In general, trade barriers in the Russian economy is used with a view to protect and promote the growth and development in various sectors spanning across automobile to agriculture. Therefore, this has led to the growth of several industries and thus the proliferation of the Russian economy and the shift towards integration into the world economy. Therefore, trade regulations have contributed in regulating the Russian economy. Several improvements in the Russian economy have resulted in poverty alleviation by augmentation of production and affordable consumer goods and therefore higher purchasing power of households.

Letiche (2007, p54) states that the economy of Russia is slowly becoming a part of the global economy. This has become possible because of rising exports in oil & gas and other natural resources to most of the nations of the globe. In fact the export sector has been contributors to the growth of the Russian economy. Apart from that, Russia is known across the world because of the immense availability of natural resources which are very important to the other economies of the world. Russia on the other hand stands as a prospective market for the goods and services from the West.

Martel & Hailes (1995) views that the United States must get involved in the Russian economy for consumer goods production which is not linked in any manner with the sale of arms. Therefore loans, trade deals that are favourable and lesser tariffs must be considered. Adhering to this argument, US reserves must support joint ventures (p204). This will encourage democratic revolution in Russia thereby helping in its inclusion in the world economy.

The Govt. of Russia must examine the possibilities of harmonizing taxes with a view to attain an advantageous economic growth in the future. This apart, the Govt. must also promote foreign investment since this would help in boosting the economy. However, liberalization is going to be a major support to the economy as this would imply the lowering of trade barriers and help in the promotion of Russia's trade in the Preferential Trade Area. In the absence of these measures, barriers would continue to be a significant obstacle to international trade and investment (Kalicki & Lawson 2003, p51).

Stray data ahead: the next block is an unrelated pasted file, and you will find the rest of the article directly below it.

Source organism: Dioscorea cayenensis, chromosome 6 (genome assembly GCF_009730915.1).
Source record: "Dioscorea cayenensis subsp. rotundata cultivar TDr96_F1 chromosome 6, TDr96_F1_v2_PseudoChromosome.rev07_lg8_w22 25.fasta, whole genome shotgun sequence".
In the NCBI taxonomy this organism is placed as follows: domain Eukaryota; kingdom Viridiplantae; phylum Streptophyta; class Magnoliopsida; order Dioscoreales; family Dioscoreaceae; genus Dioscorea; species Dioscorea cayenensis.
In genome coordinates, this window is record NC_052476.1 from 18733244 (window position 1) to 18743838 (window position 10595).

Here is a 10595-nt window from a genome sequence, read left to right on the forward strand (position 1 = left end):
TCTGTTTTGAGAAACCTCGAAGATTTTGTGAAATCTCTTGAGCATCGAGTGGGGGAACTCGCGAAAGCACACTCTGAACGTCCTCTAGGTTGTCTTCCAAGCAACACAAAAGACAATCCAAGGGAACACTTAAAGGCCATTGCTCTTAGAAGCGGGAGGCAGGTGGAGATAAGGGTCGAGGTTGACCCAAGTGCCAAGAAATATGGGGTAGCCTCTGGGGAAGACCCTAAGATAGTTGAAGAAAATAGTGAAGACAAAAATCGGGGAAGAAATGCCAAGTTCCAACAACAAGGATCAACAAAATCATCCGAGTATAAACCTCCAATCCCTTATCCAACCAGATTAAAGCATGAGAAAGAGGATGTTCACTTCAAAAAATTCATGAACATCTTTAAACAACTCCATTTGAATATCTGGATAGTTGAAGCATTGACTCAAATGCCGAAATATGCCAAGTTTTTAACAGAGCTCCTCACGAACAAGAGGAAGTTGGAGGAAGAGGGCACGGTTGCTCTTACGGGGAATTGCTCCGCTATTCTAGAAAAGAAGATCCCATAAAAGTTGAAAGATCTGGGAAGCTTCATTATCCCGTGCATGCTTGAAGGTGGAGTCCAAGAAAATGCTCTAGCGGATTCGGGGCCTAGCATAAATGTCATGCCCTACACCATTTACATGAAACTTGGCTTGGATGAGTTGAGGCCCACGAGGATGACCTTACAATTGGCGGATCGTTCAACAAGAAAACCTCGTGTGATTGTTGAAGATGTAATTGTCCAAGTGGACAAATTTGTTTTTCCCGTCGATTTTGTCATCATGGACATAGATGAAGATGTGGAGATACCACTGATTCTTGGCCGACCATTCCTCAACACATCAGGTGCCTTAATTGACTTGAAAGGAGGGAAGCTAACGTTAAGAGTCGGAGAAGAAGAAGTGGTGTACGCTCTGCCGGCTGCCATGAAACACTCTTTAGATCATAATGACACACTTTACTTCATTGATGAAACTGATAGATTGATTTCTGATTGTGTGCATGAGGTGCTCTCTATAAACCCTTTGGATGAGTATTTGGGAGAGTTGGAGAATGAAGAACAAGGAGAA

To sum up, the Russian Govt must launch a Central Bank with self-governing mechanism since this would help in attaining an autonomous and organized financial sector. But this can be possible through framing of rules and regulations, ensuring price stability and circumventing needless governmental influence. Therefore, the Central Government must be independent of political influence (Martel & Hailes, 1995, p129).


Blagov, G 2010, Russia to Support Metal Sector. Asia Times. Retrieved from http://www.atimes.com/atimes/Central_Asia/LH05Ag01.html

Chin, ATH 1996, Economic Management and Transition Towards a Market Economy: An Asian Perspective, World Scientific, London.

Johnson, AD 2005, Russia Tax, Law and Business Briefing: 2006, World trade executive, Inc., Masachusetts.

Kalicki, JH & Lawson, EK 2003, Russian-Eurasian renaissance: U.S. trade and Investment in Russia and Eurasia, Stanford University Press, Chicago.

Letiche, JM 2007, Russia moves into the global economy, Routledge, New York.

Martel, WC & Hailes, TC 1995, Russia's Democratic Moment? Defining U.S. Policy to Promote Democratic Opportunities in Russia, Diane Publlishing, Darby PA.

Siebert, H 1999, The World Economy, Routledge, New York.

The office of the United States Trade Representative 2005, National Trade Estimate Report on Foreign Trade Barriers, Diane Publishing, Darby PA.

U.S.D.A. & ERS 2010, Implications of the Russia's New Poultry Quotas. Retrieved from http://www.thepoultrysite.com/articles/38/implications-of-russias-new-poultry-import-quotas.

Wehrheim, P 2003, Modeling Russia's economy in transition, Ashgate Publishing ltd, Burlington, VT.